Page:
[¶7.] Barry contends there was insufficient evidence that he possessed the requisite amount of marijuana to support the conviction beyond a reasonable doubt. He argues that the marijuana in his live-in girlfriend’s purse could not be attributed to him on this record and the trial court erred as a matter of law in determining otherwise. Unless the two quantities of marijuana are aggregated, the State has failed to prove the requisite amount to support the conviction for possession of more than two ounces of marijuana.
[¶8.] In finding Barry guilty of possessing more than two ounces of marijuana the trial court stated:
Count III, the marijuana count, you don’t have to use the marijuana to knowingly possess it. It’s in your house, it’s in two different places in your house. There’s some [sic] in the drawer and there’s some in the girlfriend’s purse. Whether or not he uses it isn’t the criteria. Whether he has THC in his system isn’t the criteria. The criteria is whether he knew or should have known that it was there.  And I can’t imagine how he couldn’t have known it was there. It’s his home. I believe the State brought up constructive possession. And it appears to me, at the very least he had constructive possession. You don’t want to call it actual possession. It wasn’t in his hand, but it was certainly in his home. And it wasn’t in his home by a transient, or somebody coming and going from the home. It’s been attributed by the defense that it was somebody living in the home. And, of course, the Court makes that finding beyond a reasonable doubt.
(emphasis added). Thereafter, the trial court entered findings of fact and conclusions of law on this issue and determined that:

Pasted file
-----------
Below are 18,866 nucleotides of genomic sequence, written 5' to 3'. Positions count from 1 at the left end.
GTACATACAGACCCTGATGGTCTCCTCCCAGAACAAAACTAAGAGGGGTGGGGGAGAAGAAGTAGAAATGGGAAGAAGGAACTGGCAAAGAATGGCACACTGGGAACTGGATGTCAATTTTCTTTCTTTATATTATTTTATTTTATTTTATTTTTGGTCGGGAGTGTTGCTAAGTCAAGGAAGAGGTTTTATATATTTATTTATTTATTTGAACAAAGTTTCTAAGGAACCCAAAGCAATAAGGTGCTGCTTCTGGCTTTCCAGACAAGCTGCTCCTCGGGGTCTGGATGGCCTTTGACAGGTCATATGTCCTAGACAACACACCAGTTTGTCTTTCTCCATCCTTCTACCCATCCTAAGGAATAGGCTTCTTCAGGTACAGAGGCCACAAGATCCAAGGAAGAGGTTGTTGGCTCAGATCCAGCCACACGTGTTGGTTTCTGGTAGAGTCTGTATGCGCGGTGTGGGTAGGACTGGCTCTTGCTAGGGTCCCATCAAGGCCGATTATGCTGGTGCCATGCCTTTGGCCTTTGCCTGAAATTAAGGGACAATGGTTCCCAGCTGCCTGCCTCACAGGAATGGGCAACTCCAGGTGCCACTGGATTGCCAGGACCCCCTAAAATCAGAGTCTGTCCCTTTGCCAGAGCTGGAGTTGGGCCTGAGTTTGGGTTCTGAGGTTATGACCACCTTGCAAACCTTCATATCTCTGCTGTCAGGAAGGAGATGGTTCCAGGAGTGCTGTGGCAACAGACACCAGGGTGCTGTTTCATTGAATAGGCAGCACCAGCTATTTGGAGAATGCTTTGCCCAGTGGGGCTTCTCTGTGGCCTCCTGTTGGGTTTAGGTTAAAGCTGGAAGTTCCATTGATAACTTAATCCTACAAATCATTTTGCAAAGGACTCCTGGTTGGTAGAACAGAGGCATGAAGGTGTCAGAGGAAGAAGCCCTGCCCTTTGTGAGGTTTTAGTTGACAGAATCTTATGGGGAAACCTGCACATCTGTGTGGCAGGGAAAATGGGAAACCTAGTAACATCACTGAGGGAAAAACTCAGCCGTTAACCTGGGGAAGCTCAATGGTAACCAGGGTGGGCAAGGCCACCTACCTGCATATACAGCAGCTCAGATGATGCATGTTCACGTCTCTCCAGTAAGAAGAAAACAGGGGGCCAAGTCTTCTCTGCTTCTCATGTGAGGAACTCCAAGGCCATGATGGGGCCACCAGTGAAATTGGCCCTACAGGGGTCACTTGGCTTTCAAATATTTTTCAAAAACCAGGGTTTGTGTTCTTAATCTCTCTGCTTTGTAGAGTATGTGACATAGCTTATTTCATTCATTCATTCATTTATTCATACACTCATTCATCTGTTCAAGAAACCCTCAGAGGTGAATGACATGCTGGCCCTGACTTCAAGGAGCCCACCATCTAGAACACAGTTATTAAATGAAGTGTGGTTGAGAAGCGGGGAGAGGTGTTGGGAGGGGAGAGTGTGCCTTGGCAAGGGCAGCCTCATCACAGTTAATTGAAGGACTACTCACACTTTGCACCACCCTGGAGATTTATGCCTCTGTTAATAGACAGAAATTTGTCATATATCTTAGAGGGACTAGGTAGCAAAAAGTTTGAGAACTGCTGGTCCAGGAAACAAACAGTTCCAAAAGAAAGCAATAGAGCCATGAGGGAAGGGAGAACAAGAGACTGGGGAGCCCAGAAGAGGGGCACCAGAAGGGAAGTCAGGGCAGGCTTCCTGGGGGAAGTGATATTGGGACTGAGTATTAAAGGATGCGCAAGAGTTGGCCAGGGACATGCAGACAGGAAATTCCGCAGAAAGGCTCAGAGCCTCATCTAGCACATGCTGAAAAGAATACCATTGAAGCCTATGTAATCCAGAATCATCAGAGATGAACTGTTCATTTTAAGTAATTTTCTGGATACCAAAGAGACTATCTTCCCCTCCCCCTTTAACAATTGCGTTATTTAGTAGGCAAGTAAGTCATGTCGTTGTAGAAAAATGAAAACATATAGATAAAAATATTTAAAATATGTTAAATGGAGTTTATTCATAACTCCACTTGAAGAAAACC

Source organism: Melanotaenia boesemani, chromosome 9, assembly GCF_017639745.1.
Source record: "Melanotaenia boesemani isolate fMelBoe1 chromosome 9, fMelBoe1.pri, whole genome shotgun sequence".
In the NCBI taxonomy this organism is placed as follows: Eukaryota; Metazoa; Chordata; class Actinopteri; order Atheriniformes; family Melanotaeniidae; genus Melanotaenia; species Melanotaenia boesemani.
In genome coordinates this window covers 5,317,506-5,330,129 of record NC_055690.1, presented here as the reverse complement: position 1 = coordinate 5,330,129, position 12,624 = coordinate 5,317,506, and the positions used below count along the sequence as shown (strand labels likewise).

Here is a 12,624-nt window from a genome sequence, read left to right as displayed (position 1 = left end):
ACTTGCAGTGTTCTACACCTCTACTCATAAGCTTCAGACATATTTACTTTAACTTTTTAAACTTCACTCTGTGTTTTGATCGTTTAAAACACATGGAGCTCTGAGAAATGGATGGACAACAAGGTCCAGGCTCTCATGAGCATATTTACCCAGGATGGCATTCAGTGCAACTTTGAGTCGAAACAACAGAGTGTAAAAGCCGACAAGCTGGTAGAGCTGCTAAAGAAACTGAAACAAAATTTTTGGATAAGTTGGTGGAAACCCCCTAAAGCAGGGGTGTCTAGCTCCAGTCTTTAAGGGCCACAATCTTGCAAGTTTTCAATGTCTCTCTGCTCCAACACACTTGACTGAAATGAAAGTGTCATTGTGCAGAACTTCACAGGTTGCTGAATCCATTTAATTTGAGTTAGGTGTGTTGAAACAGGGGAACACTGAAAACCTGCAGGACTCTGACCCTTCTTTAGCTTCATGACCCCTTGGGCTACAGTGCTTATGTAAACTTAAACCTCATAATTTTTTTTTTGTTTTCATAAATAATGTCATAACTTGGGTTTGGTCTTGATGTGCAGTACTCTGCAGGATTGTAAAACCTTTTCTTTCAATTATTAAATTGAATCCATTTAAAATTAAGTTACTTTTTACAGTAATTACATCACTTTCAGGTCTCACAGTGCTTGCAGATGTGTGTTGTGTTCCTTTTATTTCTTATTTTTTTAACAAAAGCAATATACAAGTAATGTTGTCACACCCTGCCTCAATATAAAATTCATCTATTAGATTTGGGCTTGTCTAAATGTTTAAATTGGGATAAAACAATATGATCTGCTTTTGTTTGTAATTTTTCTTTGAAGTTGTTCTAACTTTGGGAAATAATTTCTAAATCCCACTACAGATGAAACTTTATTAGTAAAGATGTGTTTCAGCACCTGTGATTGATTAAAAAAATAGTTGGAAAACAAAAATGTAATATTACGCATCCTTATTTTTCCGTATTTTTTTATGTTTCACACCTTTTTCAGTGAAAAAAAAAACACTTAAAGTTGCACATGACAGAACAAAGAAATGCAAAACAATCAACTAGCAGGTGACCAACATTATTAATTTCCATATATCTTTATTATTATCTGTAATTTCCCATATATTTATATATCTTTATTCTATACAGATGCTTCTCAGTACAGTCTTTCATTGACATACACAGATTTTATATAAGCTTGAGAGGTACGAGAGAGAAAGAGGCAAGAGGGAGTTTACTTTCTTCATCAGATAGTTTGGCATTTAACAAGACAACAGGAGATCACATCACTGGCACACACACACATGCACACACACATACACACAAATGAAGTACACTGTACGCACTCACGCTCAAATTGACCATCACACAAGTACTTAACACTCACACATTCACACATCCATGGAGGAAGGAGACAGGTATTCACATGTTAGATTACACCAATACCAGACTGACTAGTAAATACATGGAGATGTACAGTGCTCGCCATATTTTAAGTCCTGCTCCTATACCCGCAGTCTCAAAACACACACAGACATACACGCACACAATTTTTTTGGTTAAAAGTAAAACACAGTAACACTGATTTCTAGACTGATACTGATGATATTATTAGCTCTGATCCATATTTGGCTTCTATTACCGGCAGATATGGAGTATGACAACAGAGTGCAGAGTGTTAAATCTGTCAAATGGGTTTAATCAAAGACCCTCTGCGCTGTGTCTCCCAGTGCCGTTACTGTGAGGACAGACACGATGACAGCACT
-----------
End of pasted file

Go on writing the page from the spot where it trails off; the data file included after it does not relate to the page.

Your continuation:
A person is in possession of a controlled substance, when it is subject to that person’s dominion or if the person had the right to exercise control over it. Possession need not be exclusive. The possession may be shared with others. A defendant must be shown to have knowingly been in possession of a controlled substance. The mere fact that a person is near a location or had access to a place where methamphetamine or marijuana is found is not, by itself, sufficient proof of possession. SD Pattern Jury Instruction .
The elements of Count 3, each of which the State must prove beyond a reasonable doubt, are at the time and place alleged the defendant possessed more than two ounces but less than one-half pound of marijuana. The court concludes that the defendant shared, knowing possession of the marijuana, and he is guilty beyond a reasonable doubt.
[¶9.] “The term ‘possession’ is not statutorily defined in .” State v. Goodroad, 442 NW2d 246, 251 (SD 1989). This Court has held that “possession signifies dominion or right of control over a controlled substance or marijuana with knowledge of its presence and character.” Consequently, “possession can either be actual or constructive and need not be exclusive.” “When a person has dominion or control over either the narcotics or the premises upon which narcotics were found, constructive possession is shown.” (emphasis added).
[¶10.] “If the narcotics are found on the premises rather than on the defendant, the State must prove that the defendant had control of the premises in order to permit the inference that the defendant had knowledge and control over the narcotics.” People v. McCoy, 692 NE2d 1244, 1249 (IllApp 1998). However,
where the accused has not been in exclusive possession of the premises but only in joint possession, knowledge of the presence of the substances on the premises and the ability to maintain control over them by the accused will not be inferred but must be established by proof. Such proof may consist either of evidence establishing actual knowledge by the accused, or evidence of incriminating statements or circumstances from which a [trier-of-fact] might lawfully infer knowledge by the accused of the presence of the item on the premises.
State v. Reeves, 209 NW2d 18, 22 ( 1973) (emphasis added). See also State v. Brown, 670 NW2d 432 (IowaApp 2003)(unpublished opinion)(sustaining conviction for possession when item found in a dresser of a bedroom containing defendant’s personal items).